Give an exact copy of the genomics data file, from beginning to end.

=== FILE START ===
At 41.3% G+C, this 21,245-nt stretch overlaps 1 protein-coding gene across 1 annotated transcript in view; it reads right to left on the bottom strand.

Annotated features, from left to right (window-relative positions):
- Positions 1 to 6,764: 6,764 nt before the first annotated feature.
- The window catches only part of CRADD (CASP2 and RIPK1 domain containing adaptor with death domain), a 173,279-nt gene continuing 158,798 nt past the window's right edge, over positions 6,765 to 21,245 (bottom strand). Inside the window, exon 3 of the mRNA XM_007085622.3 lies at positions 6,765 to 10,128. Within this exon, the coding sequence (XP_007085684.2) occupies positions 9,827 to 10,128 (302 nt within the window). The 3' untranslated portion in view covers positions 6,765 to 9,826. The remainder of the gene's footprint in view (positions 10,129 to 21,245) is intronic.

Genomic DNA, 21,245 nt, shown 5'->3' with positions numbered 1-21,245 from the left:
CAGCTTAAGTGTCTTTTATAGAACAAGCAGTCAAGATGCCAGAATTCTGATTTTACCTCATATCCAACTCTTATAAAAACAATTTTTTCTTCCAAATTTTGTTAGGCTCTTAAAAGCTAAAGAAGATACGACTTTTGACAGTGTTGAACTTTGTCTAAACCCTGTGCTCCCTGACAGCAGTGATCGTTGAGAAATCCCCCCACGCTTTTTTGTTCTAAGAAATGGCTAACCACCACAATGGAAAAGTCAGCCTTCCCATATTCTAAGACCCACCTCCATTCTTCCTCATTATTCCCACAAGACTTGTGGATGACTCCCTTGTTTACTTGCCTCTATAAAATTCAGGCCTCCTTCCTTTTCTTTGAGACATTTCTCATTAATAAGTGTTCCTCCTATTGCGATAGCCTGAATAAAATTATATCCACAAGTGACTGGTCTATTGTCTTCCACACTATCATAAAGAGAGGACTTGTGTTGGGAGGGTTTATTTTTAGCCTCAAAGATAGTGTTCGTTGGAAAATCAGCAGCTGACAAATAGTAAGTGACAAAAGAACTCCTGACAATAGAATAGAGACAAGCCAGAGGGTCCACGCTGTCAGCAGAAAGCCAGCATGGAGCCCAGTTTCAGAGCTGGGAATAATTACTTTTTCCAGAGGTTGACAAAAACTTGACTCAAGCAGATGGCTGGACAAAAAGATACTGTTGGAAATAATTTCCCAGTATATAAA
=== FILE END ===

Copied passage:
At 41.3% G+C, this 21,245-nt stretch overlaps 1 protein-coding gene across 1 annotated transcript in view; it reads right to left on the bottom strand.

Annotated features, from left to right (window-relative positions):
- Positions 1 to 6,764: 6,764 nt before the first annotated feature.
- The window catches only part of CRADD (CASP2 and RIPK1 domain containing adaptor with death domain), a 173,279-nt gene continuing 158,798 nt past the window's right edge, over positions 6,765 to 21,245 (bottom strand). Inside the window, exon 3 of the mRNA XM_007085622.3 lies at positions 6,765 to 10,128. Within this exon, the coding sequence (XP_007085684.2) occupies positions 9,827 to 10,128 (302 nt within the window). The 3' untranslated portion in view covers positions 6,765 to 9,826. The remainder of the gene's footprint in view (positions 10,129 to 21,245) is intronic.

Genomic DNA, 21,245 nt, shown 5'->3' with positions numbered 1-21,245 from the left:
CAGCTTAAGTGTCTTTTATAGAACAAGCAGTCAAGATGCCAGAATTCTGATTTTACCTCATATCCAACTCTTATAAAAACAATTTTTTCTTCCAAATTTTGTTAGGCTCTTAAAAGCTAAAGAAGATACGACTTTTGACAGTGTTGAACTTTGTCTAAACCCTGTGCTCCCTGACAGCAGTGATCGTTGAGAAATCCCCCCACGCTTTTTTGTTCTAAGAAATGGCTAACCACCACAATGGAAAAGTCAGCCTTCCCATATTCTAAGACCCACCTCCATTCTTCCTCATTATTCCCACAAGACTTGTGGATGACTCCCTTGTTTACTTGCCTCTATAAAATTCAGGCCTCCTTCCTTTTCTTTGAGACATTTCTCATTAATAAGTGTTCCTCCTATTGCGATAGCCTGAATAAAATTATATCCACAAGTGACTGGTCTATTGTCTTCCACACTATCATAAAGAGAGGACTTGTGTTGGGAGGGTTTATTTTTAGCCTCAAAGATAGTGTTCGTTGGAAAATCAGCAGCTGACAAATAGTAAGTGACAAAAGAACTCCTGACAATAGAATAGAGACAAGCCAGAGGGTCCACGCTGTCAGCAGAAAGCCAGCATGGAGCCCAGTTTCAGAGCTGGGAATAATTACTTTTTCCAGAGGTTGACAAAAACTTGACTCAAGCAGATGGCTGGACAAAAAGATACTGTTGGAAATAATTTCCCAGTATATAAA